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Week Four: NSF visit and technique improvement

What a busy week!  I spent most of my time this week working on my PCR and nitrate quantification technique but this week was also the NSF visit.  What a wonderful group of scientists to have around to pick their brains!

I guess we'll start with Monday.  If you remember, on Friday of last week, I ran a PCR to amplify bacterial amoA genes.  When we looked at the results on Monday, it was pretty much a mess.  My standard curve was all over the place, and I had multiple melting points which is bad.  So on Monday I tried again just with the standards (no samples) to try and tighten up my standard curve.  Because were working with such small volumes (1µl sometimes), even the smallest variation in volume transferred is obvious.  I was extra careful about watching my transferred volumes and when the PCR was finished, my hard work paid off.  My standard curve had a correlation of 1 (!) but my slope was a little bit off.  This suggests that I was perfectly precise in my volume transfers (every transfer was exactly equal), but they weren't exactly accurate which threw off the slope of the curve.  Also, one of my controls showed some amplification around 35 cycles, but this is probably the result of non specific binding so we won't worry about it.

On Tuesday, we autoclaved pipette tips, microcentrifuge tubes and other lab necessities.  We also made up our standards for nitrate/nitrite analysis.  This was done by a colorimetric assay kit by Cayman Chemical Company.  Basically, the sample is added to the wells, and then converted to nitrate.  The nitrate is then converted to an azo product which gives it its purple hue.  The darker the sample, the more nitrate in the sample.  We can also measure the nitrite concentration by skipping the conversion to nitrate step.So, in this image, we have our standards on the left two columns, increasing in concentration down each row so that a standard curve can be calculated.  The four brightest wells in the middle are the samples that have all be converted to nitrate, and the four wells below those are measuring only nitrite.  Pretty cool stuff.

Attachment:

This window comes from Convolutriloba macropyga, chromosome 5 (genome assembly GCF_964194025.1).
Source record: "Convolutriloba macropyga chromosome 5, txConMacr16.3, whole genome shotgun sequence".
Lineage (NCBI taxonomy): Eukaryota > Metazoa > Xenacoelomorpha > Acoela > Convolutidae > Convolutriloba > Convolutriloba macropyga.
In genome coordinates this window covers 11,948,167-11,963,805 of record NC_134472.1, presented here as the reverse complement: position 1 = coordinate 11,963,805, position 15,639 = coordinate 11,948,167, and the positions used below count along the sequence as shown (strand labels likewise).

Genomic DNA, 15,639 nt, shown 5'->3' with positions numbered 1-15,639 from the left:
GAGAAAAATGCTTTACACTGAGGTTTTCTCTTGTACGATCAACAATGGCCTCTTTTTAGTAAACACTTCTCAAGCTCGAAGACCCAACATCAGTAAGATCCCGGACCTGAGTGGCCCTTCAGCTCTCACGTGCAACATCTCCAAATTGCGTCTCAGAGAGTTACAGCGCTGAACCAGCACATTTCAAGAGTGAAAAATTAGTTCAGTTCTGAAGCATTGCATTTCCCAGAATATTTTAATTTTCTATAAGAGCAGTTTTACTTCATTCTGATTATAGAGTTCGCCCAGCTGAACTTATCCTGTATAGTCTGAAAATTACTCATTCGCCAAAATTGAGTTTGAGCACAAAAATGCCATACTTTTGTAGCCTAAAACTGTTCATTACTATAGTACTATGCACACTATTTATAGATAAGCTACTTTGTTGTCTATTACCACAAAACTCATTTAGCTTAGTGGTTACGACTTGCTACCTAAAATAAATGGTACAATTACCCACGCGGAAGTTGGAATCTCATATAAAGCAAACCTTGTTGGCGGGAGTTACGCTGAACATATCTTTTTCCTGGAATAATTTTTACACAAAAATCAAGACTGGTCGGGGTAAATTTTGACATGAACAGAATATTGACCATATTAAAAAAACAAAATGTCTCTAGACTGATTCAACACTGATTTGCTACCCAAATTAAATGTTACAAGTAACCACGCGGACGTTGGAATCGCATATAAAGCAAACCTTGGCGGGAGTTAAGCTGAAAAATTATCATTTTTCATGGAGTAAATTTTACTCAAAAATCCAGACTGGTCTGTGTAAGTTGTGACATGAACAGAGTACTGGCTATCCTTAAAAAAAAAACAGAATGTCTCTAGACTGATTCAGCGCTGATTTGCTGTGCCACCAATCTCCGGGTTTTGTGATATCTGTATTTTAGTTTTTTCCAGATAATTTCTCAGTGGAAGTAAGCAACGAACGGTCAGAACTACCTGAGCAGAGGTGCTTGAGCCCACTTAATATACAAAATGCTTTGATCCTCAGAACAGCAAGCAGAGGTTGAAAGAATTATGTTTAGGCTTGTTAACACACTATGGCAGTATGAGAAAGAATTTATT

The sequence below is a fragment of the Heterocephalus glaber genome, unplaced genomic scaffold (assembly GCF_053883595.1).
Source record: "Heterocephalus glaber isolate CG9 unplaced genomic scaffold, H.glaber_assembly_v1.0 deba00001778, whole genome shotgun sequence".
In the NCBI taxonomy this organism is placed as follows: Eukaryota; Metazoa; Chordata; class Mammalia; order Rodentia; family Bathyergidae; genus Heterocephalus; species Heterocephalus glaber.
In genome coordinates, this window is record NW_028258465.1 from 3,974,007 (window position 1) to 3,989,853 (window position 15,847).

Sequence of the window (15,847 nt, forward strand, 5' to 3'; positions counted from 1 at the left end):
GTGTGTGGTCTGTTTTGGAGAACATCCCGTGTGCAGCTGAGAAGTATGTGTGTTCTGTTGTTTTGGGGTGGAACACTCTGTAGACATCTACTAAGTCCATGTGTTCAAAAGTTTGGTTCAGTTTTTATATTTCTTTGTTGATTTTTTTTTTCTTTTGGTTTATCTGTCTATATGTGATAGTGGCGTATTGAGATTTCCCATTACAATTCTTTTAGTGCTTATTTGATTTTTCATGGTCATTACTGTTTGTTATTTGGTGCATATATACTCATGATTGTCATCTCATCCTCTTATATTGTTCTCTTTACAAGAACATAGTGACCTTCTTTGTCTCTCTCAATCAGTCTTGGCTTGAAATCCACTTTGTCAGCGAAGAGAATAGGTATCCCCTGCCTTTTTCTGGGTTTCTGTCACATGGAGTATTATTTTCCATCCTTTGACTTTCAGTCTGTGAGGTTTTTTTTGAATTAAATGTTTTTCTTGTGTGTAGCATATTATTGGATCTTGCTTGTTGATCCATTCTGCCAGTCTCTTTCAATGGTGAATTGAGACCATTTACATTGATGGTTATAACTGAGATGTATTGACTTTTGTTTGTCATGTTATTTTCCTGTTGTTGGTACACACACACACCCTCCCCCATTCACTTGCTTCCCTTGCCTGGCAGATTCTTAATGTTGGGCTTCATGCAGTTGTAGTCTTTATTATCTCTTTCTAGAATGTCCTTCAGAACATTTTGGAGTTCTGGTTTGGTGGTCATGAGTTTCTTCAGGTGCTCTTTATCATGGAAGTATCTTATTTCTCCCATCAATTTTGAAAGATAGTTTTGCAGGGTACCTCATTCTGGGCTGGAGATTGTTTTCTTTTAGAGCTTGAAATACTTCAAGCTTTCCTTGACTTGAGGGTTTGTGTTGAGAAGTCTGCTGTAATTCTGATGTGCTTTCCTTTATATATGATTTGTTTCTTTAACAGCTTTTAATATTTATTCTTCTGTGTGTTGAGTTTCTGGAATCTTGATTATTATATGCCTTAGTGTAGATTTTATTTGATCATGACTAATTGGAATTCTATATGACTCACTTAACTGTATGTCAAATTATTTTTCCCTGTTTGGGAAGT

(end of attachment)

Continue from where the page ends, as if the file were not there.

On Wednesday, we prepared the medium for our sediment samples that will be used to incubate them.  This is kind of a lengthy process, but take away message is this is the solution we put our samples into.  I also extracted DNA from soil like last week, and Jeff came in and took my picture for the webpage.  Very exciting!

Thursday was the NSF visit.  The day started with a general overview of CMOP and the things we do here, presented by director Antonio Baptista.  Following that were two presentations about the first two initiatives, ocean acidification and plankton blooms respectively.  For lunch I had the privilege to sit with Dr. Spence and Dr. Van Dover, two very intelligent and friendly women.  They asked us about our research and our plans for the future and gave some good advice and shared some personal experiences with us.  After that I got some stuff done in lab, and measured the nitrate/nitrite levels for our first two days.  We also measured ammonia concentrations from the water we collected from our samples by measuring the absorbance in cuvets. 

That brings us to Friday.  What a busy Friday indeed.  We extracted RNA from our day 0 sediment.  My goodness is that an involved process that takes forever!  We extracted our RNA but we still need to purify it this week.  We also extracted our day 3 water sample that we can measure our nitrogen compounds from and measured the nitrite/nitrate concentrations.  This time we diluted our samples because they are already reaching the upper limits of our standard curve.

Anyways, that's definitely enough for now.  This week should be another busy one.  We're going out in the field this week so I'll write all about that soon!